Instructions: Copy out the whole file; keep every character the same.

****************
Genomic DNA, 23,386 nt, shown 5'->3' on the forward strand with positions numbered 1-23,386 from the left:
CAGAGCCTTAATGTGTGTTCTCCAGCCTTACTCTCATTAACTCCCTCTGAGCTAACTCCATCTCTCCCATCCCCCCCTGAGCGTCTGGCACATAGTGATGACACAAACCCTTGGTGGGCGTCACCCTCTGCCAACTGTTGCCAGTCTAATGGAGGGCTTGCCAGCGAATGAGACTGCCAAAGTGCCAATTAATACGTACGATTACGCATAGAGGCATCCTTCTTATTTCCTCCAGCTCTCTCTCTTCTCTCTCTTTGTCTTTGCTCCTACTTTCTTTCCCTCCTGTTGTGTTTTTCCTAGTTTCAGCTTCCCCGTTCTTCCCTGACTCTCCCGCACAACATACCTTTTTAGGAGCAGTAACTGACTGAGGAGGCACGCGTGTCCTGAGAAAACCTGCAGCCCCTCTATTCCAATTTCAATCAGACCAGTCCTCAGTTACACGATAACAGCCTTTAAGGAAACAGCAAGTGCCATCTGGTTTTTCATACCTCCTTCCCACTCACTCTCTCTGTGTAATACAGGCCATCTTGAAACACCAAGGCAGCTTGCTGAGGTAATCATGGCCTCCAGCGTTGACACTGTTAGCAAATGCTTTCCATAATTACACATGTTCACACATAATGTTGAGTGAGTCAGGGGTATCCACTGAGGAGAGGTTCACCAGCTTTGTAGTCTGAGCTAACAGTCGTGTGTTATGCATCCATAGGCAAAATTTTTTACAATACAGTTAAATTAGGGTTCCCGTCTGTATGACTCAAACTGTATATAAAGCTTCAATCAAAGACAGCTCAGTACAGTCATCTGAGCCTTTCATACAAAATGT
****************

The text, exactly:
Genomic DNA, 23,386 nt, shown 5'->3' on the forward strand with positions numbered 1-23,386 from the left:
CAGAGCCTTAATGTGTGTTCTCCAGCCTTACTCTCATTAACTCCCTCTGAGCTAACTCCATCTCTCCCATCCCCCCCTGAGCGTCTGGCACATAGTGATGACACAAACCCTTGGTGGGCGTCACCCTCTGCCAACTGTTGCCAGTCTAATGGAGGGCTTGCCAGCGAATGAGACTGCCAAAGTGCCAATTAATACGTACGATTACGCATAGAGGCATCCTTCTTATTTCCTCCAGCTCTCTCTCTTCTCTCTCTTTGTCTTTGCTCCTACTTTCTTTCCCTCCTGTTGTGTTTTTCCTAGTTTCAGCTTCCCCGTTCTTCCCTGACTCTCCCGCACAACATACCTTTTTAGGAGCAGTAACTGACTGAGGAGGCACGCGTGTCCTGAGAAAACCTGCAGCCCCTCTATTCCAATTTCAATCAGACCAGTCCTCAGTTACACGATAACAGCCTTTAAGGAAACAGCAAGTGCCATCTGGTTTTTCATACCTCCTTCCCACTCACTCTCTCTGTGTAATACAGGCCATCTTGAAACACCAAGGCAGCTTGCTGAGGTAATCATGGCCTCCAGCGTTGACACTGTTAGCAAATGCTTTCCATAATTACACATGTTCACACATAATGTTGAGTGAGTCAGGGGTATCCACTGAGGAGAGGTTCACCAGCTTTGTAGTCTGAGCTAACAGTCGTGTGTTATGCATCCATAGGCAAAATTTTTTACAATACAGTTAAATTAGGGTTCCCGTCTGTATGACTCAAACTGTATATAAAGCTTCAATCAAAGACAGCTCAGTACAGTCATCTGAGCCTTTCATACAAAATGT